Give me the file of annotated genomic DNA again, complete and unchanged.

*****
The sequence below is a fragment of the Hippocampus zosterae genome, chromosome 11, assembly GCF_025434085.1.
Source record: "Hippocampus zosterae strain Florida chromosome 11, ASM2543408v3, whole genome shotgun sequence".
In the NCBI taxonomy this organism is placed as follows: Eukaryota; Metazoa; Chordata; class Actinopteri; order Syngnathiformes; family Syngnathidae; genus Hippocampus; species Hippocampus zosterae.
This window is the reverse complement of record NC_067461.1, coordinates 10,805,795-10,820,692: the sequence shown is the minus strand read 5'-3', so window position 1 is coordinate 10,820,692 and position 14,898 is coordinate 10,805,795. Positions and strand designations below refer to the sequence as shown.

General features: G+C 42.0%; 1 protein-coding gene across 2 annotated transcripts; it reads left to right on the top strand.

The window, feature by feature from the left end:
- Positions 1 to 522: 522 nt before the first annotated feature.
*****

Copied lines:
The sequence below is a fragment of the Hippocampus zosterae genome, chromosome 11, assembly GCF_025434085.1.
Source record: "Hippocampus zosterae strain Florida chromosome 11, ASM2543408v3, whole genome shotgun sequence".
In the NCBI taxonomy this organism is placed as follows: Eukaryota; Metazoa; Chordata; class Actinopteri; order Syngnathiformes; family Syngnathidae; genus Hippocampus; species Hippocampus zosterae.
This window is the reverse complement of record NC_067461.1, coordinates 10,805,795-10,820,692: the sequence shown is the minus strand read 5'-3', so window position 1 is coordinate 10,820,692 and position 14,898 is coordinate 10,805,795. Positions and strand designations below refer to the sequence as shown.

General features: G+C 42.0%; 1 protein-coding gene across 2 annotated transcripts; it reads left to right on the top strand.

The window, feature by feature from the left end:
- Positions 1 to 522: 522 nt before the first annotated feature.